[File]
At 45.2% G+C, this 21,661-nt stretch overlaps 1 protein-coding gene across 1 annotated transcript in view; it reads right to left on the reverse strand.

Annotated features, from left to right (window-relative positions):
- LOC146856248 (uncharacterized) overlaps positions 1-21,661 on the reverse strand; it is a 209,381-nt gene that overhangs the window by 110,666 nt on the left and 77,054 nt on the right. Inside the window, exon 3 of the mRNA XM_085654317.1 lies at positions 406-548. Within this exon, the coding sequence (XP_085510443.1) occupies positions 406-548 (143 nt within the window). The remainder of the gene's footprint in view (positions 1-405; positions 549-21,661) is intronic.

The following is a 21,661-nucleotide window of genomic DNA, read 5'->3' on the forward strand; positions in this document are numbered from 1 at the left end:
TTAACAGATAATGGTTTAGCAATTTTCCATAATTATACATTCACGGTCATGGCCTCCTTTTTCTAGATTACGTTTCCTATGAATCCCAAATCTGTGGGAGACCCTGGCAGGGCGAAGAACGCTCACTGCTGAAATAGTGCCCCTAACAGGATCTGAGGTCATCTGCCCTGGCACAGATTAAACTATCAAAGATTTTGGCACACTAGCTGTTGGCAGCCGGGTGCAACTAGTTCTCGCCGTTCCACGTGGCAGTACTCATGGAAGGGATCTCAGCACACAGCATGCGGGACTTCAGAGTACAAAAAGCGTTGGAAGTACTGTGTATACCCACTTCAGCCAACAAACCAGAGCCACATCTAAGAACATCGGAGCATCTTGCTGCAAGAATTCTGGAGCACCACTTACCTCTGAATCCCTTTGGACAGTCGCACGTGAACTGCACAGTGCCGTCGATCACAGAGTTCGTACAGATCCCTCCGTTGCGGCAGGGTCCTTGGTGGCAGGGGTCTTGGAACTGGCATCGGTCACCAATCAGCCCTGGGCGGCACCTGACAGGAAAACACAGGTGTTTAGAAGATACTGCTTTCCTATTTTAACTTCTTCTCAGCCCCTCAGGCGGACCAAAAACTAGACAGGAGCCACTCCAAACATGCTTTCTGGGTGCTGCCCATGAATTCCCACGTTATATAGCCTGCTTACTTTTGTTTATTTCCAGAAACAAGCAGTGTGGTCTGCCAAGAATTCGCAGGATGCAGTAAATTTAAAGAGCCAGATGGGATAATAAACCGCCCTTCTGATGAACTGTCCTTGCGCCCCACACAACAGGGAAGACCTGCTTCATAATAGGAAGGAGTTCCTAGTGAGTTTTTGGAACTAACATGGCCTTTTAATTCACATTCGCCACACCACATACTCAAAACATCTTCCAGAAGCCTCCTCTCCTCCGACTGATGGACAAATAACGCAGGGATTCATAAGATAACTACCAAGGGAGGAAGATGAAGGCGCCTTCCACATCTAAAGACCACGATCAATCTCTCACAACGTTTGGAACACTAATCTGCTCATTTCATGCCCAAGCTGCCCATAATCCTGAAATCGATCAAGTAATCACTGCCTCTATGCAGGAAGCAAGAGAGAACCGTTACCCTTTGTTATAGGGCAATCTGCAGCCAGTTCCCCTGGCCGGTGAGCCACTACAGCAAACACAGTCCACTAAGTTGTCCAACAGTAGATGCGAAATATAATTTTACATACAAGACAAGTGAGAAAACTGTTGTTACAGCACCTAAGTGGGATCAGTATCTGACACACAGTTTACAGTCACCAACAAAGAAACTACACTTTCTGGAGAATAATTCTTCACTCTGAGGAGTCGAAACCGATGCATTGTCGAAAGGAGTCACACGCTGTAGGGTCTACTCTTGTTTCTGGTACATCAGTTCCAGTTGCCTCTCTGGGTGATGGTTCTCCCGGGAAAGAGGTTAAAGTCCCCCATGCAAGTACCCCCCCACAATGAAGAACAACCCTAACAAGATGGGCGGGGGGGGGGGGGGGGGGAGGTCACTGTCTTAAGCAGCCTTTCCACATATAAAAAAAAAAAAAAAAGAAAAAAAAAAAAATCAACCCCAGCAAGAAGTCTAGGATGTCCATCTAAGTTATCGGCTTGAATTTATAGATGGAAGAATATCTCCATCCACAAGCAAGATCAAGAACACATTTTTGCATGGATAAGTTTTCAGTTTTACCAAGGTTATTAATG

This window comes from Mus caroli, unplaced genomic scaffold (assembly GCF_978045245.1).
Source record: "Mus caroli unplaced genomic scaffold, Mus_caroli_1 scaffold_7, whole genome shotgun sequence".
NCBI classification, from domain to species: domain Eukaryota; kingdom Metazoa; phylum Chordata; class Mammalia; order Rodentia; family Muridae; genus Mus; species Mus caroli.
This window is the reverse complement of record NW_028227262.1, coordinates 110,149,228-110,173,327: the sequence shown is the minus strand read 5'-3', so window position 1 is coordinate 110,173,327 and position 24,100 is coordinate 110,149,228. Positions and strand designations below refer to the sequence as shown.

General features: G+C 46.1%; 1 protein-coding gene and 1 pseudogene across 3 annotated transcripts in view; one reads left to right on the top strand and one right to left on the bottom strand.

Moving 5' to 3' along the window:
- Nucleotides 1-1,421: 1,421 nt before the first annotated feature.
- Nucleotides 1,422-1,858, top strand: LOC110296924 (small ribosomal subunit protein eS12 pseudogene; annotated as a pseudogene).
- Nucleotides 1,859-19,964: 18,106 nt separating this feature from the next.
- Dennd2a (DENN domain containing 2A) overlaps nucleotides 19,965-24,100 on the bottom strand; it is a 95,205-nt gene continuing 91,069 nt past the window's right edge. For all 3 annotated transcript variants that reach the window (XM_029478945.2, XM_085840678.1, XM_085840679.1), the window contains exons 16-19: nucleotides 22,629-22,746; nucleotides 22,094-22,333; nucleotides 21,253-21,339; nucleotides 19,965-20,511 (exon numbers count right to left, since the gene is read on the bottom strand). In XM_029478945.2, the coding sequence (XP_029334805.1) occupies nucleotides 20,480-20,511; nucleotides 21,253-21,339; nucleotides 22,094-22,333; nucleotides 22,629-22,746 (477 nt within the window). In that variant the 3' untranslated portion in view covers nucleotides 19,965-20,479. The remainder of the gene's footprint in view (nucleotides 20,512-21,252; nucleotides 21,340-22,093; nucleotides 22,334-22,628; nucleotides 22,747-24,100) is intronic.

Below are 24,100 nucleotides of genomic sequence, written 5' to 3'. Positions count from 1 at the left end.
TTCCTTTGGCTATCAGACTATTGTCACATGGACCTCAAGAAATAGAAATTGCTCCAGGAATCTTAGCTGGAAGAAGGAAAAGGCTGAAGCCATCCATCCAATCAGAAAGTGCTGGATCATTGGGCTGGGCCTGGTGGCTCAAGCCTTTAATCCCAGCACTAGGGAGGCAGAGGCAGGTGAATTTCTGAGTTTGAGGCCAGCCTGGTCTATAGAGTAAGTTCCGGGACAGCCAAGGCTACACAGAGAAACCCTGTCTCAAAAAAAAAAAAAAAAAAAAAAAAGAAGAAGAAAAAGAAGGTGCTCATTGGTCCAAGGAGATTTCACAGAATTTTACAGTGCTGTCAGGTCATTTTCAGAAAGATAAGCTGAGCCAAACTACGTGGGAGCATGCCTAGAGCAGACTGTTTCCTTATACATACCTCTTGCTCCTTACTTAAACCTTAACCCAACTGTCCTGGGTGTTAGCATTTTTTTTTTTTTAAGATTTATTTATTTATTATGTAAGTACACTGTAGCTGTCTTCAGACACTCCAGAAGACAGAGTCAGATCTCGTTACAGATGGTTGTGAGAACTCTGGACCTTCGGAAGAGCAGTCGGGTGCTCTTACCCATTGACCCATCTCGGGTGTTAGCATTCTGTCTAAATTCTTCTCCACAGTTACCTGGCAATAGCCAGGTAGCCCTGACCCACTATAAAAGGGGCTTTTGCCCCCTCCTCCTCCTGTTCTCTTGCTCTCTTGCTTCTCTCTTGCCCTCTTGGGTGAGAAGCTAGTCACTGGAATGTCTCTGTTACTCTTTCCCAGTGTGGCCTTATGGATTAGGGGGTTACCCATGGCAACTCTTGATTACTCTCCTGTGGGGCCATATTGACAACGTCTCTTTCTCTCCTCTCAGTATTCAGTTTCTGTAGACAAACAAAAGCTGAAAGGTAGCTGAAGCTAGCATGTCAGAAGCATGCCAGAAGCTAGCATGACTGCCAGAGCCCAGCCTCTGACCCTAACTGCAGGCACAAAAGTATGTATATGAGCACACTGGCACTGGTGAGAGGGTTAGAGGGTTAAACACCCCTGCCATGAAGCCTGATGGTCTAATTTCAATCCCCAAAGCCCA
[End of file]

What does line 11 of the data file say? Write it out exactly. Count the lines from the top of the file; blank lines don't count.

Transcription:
Moving 5' to 3' along the window: